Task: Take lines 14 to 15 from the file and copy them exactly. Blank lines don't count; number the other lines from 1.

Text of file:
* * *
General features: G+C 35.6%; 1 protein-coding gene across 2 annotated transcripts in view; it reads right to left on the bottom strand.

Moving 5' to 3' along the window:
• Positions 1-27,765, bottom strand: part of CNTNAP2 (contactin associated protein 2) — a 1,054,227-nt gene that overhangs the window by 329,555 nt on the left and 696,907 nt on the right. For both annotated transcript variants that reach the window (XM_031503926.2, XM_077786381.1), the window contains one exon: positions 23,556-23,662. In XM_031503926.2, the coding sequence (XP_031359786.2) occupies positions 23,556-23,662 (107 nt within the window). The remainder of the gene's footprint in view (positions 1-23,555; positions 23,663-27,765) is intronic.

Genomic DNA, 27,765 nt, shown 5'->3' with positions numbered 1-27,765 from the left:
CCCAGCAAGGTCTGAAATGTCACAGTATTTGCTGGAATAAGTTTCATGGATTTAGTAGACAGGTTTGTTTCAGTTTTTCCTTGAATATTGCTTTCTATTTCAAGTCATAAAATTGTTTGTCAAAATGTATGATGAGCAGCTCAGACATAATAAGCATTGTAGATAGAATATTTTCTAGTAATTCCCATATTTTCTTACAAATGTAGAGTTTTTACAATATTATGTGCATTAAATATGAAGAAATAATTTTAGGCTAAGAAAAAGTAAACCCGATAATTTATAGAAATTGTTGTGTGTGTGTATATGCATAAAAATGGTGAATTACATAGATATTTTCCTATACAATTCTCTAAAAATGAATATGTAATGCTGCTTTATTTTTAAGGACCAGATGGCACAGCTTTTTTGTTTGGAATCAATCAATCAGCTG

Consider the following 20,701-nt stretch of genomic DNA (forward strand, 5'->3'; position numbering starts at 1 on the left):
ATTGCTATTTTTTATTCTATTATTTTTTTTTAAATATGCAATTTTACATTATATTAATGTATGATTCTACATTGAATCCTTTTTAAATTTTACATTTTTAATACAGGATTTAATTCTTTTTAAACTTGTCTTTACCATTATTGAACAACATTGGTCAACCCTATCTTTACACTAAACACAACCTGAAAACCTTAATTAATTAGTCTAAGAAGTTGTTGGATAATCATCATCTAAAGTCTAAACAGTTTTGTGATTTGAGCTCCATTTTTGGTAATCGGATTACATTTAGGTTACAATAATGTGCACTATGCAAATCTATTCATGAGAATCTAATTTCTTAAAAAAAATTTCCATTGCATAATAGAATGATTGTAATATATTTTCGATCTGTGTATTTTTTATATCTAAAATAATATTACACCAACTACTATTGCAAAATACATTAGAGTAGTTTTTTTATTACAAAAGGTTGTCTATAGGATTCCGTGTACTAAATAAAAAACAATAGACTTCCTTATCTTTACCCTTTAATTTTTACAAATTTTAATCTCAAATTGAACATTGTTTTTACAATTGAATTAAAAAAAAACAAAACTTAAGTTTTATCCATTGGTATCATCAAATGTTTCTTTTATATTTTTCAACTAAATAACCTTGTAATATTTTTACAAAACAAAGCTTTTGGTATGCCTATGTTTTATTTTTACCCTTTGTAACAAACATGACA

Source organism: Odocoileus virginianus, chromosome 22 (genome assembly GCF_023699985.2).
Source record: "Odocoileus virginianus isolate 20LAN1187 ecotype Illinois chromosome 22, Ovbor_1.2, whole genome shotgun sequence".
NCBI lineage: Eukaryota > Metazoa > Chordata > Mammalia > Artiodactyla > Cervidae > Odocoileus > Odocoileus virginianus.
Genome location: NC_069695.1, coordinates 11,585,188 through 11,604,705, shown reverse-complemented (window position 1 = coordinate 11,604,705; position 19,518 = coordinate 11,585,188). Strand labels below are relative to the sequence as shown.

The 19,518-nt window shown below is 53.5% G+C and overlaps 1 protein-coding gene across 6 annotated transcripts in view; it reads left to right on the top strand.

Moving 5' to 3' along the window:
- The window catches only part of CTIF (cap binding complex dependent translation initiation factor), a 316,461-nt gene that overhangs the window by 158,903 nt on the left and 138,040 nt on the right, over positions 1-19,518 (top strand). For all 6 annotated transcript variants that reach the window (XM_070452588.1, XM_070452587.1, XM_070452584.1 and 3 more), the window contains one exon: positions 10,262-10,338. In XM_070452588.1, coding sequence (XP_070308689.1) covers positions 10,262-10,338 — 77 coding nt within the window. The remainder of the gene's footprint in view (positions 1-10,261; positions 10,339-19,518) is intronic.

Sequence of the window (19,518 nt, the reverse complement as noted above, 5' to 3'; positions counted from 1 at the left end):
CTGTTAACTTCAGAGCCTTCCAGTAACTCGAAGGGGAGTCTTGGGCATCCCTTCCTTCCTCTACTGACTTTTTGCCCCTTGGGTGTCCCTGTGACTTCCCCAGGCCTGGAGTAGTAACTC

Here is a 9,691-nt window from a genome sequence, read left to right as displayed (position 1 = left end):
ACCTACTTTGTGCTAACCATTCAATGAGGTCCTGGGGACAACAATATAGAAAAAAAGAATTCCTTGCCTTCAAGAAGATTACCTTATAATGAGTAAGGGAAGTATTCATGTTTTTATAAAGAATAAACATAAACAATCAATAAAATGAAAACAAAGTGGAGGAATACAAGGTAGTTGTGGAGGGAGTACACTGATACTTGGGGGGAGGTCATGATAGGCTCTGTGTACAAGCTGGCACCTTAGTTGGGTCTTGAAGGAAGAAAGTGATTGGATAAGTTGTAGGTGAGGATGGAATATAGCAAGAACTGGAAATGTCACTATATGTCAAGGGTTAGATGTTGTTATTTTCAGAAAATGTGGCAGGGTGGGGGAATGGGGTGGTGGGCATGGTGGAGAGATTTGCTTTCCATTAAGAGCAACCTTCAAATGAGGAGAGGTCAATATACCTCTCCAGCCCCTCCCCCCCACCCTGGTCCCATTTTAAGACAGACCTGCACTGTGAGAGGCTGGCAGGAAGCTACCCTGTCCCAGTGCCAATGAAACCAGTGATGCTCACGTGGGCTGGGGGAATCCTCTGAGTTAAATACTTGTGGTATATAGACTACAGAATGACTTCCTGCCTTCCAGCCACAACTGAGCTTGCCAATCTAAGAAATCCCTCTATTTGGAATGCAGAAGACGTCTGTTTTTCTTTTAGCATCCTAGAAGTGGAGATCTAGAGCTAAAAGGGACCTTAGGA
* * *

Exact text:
- The window catches only part of CTIF (cap binding complex dependent translation initiation factor), a 316,461-nt gene that overhangs the window by 158,903 nt on the left and 138,040 nt on the right, over positions 1-19,518 (top strand). For all 6 annotated transcript variants that reach the window (XM_070452588.1, XM_070452587.1, XM_070452584.1 and 3 more), the window contains one exon: positions 10,262-10,338. In XM_070452588.1, coding sequence (XP_070308689.1) covers positions 10,262-10,338 — 77 coding nt within the window. The remainder of the gene's footprint in view (positions 1-10,261; positions 10,339-19,518) is intronic.

Sequence of the window (19,518 nt, the reverse complement as noted above, 5' to 3'; positions counted from 1 at the left end):